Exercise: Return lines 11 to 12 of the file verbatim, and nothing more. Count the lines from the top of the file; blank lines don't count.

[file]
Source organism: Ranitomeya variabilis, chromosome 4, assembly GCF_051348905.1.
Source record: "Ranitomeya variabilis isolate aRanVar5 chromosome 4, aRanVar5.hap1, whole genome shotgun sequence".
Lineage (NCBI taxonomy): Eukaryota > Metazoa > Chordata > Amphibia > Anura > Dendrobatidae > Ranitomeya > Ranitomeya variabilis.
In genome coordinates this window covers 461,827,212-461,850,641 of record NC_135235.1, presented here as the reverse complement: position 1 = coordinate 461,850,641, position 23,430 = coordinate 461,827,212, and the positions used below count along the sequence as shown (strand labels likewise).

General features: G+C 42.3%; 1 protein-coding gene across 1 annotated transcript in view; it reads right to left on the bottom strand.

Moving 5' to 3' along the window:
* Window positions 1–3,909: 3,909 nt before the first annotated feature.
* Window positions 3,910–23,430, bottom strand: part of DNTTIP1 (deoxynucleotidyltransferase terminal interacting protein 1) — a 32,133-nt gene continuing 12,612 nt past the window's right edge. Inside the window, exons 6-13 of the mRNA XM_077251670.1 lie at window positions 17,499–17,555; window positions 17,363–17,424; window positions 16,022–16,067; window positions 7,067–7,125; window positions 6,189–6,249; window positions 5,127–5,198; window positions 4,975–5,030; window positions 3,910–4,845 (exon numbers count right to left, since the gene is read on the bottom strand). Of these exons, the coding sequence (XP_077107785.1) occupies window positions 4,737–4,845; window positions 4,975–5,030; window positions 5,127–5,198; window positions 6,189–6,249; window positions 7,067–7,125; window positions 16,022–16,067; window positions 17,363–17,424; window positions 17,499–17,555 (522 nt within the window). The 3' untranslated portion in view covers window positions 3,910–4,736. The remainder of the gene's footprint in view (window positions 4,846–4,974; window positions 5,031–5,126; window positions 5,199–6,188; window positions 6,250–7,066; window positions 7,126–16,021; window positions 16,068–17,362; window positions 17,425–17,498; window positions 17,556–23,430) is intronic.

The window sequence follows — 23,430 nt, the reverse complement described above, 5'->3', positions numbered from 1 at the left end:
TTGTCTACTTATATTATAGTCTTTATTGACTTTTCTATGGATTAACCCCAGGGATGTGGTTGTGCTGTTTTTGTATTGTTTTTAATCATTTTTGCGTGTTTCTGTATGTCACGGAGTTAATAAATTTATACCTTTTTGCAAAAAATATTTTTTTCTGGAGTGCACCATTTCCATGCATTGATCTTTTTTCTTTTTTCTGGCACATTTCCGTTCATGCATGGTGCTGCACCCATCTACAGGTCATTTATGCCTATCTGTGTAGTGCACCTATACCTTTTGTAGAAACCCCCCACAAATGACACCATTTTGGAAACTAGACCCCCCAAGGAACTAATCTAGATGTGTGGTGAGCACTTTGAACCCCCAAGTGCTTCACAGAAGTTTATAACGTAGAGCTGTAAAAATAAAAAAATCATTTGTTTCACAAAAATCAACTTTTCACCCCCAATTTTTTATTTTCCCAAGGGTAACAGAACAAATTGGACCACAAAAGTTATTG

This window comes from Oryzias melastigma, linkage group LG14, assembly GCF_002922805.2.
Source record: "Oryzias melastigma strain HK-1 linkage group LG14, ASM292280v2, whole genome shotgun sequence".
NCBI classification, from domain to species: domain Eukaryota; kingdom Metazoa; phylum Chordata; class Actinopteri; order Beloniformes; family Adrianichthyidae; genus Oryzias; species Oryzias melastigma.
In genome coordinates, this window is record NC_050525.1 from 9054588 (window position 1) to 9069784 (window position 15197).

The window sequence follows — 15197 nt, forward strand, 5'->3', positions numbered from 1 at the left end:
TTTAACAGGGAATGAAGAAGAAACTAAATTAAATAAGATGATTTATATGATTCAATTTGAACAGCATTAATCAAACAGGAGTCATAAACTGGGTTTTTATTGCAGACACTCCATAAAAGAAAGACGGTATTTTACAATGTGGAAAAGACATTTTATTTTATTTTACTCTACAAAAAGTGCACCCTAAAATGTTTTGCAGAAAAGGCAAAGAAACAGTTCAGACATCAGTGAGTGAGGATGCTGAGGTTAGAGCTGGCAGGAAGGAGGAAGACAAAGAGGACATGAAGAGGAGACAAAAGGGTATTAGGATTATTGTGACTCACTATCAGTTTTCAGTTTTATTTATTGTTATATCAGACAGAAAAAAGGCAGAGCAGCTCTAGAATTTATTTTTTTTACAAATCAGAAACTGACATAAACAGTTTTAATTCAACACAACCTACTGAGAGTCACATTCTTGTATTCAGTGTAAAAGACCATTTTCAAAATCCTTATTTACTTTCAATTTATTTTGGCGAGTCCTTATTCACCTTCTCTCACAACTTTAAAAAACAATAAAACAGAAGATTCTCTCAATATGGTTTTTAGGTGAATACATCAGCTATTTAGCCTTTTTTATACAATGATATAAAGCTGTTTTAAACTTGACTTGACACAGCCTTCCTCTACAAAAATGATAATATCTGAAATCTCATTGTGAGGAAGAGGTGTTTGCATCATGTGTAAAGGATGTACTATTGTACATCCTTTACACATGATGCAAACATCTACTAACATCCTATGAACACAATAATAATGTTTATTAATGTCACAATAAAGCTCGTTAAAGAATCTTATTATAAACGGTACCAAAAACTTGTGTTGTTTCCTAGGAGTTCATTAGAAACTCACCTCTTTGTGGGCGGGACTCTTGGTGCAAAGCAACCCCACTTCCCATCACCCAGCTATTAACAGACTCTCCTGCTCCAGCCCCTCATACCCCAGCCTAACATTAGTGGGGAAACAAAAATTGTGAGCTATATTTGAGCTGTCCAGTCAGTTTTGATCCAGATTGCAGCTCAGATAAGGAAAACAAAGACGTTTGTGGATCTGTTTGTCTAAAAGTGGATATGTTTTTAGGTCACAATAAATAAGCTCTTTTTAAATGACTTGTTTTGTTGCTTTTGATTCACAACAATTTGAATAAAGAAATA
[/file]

This window comes from Oryzias melastigma, linkage group LG14, assembly GCF_002922805.2.
Source record: "Oryzias melastigma strain HK-1 linkage group LG14, ASM292280v2, whole genome shotgun sequence".